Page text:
Keywords are even more important when you’re talking about applicant tracking systems. That’s like eighty percent of all employers, so a lion’s share. These systems are almost entirely keyword based. What they’re doing is, they’re looking for specific words that the recruiter has said, “This is the important thing I want you to look for.” If your resume language doesn’t line up with the criteria identified by the job description, you’re just out of luck.

You always want to customize your keywords around the job description. I found this really interesting list of frequently used keywords. It came from JobScan which is a resource I’ve talked about in the past. JobScan is a company where you can put in the job description in one window and your resume or cover letter in the other one and it cross references the two and says, “Yeah, there’s great keyword matching here.” Or, “You could improve your resume by doing this.” It’s a way to optimize keywords.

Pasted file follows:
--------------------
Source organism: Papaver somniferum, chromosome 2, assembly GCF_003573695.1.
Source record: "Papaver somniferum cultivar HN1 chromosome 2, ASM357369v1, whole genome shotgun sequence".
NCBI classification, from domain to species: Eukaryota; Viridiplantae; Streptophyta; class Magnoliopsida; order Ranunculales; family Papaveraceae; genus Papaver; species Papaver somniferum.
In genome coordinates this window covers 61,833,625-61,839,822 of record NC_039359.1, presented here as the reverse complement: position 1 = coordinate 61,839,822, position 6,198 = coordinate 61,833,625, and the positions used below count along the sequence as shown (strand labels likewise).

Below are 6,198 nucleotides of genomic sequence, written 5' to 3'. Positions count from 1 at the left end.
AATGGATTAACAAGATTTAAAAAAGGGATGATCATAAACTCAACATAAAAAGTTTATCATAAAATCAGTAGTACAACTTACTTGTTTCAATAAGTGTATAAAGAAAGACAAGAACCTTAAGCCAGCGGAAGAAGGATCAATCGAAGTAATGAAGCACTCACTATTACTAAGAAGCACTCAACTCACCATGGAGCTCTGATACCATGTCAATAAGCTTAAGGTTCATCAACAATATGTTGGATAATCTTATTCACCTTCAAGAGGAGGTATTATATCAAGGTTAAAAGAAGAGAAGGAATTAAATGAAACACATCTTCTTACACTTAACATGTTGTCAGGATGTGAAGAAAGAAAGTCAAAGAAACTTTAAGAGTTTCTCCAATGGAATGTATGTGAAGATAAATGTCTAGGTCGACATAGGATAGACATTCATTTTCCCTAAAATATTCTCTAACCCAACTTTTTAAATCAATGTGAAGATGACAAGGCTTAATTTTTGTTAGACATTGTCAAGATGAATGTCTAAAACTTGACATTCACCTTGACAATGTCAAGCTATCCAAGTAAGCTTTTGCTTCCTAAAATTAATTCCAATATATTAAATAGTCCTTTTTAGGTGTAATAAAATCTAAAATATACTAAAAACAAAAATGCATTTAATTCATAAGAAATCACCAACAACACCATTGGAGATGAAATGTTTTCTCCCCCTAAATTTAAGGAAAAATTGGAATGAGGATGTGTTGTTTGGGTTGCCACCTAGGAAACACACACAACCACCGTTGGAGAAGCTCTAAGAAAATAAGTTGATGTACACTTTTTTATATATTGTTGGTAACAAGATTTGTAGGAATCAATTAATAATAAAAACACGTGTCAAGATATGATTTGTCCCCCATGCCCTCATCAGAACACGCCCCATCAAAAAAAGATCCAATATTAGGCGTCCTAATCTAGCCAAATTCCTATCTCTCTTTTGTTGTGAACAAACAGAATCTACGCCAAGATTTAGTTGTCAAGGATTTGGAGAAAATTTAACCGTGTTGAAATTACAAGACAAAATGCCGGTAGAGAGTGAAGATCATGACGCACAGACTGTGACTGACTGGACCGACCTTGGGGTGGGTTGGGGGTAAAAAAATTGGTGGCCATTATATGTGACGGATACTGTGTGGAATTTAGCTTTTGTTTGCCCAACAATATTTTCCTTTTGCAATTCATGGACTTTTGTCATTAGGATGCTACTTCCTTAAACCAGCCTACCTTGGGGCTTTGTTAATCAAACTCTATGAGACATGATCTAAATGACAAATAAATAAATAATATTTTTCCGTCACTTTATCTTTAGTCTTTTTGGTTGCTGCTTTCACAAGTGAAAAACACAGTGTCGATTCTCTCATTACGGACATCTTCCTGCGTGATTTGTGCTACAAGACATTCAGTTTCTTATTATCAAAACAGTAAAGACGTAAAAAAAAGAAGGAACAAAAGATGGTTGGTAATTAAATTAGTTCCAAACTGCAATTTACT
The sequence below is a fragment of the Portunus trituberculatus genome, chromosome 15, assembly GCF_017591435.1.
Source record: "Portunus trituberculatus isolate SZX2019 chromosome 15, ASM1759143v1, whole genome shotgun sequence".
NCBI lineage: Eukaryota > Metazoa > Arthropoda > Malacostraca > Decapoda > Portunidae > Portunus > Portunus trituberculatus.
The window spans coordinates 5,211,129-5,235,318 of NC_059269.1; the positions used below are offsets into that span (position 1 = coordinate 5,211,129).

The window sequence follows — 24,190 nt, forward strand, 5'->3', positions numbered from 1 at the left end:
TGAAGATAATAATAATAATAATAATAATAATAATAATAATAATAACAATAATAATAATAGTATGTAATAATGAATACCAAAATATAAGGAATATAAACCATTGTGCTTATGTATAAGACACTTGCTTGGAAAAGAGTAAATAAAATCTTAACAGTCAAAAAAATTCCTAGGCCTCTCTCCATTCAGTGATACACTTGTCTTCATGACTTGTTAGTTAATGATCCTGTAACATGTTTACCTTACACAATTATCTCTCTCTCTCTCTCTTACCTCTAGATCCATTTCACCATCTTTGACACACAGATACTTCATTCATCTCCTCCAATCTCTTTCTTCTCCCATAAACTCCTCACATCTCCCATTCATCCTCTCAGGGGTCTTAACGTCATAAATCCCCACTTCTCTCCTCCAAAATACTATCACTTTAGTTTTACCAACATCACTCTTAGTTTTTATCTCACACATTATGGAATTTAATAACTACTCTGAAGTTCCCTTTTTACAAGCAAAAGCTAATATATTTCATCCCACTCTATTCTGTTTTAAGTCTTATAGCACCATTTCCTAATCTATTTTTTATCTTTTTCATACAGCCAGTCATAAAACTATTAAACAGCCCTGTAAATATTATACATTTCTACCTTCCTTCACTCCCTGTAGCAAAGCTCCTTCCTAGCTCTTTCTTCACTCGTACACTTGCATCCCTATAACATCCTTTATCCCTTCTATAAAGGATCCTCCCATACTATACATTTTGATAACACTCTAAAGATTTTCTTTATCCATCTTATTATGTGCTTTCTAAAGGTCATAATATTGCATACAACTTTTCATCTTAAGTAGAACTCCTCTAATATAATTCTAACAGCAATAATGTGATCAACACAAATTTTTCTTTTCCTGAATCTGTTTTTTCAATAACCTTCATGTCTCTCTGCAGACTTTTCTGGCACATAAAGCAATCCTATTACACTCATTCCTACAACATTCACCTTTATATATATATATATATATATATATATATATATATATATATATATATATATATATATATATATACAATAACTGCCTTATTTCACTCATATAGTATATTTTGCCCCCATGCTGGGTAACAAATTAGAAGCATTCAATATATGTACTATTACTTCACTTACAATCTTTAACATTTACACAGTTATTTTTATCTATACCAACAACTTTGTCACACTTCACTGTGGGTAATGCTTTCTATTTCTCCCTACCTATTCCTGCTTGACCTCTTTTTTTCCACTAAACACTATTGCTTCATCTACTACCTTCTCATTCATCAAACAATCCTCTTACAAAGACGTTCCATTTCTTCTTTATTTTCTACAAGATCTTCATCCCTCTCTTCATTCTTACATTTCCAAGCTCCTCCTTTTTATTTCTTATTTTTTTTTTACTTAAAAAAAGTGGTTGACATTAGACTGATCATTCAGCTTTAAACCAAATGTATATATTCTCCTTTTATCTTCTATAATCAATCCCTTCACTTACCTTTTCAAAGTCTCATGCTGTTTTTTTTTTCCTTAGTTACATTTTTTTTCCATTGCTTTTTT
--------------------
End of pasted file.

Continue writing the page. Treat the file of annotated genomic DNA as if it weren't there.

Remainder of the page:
What Jobscan did is they went and searched all of the job descriptions that had been uploaded into their system over the last year and pulled out the top five hundred keywords that they noticed over and over and over again. It’s a really cool list, the 500 resume keywords that are going to be most helpful to you.

Mac Prichard:

As you talk Ben, it reminds me of a software package called Ghost, that online communicators use to identify powerful keywords that will help their websites move up in online searches. There are a lot of parallels there, aren’t there?

Ben Forstag: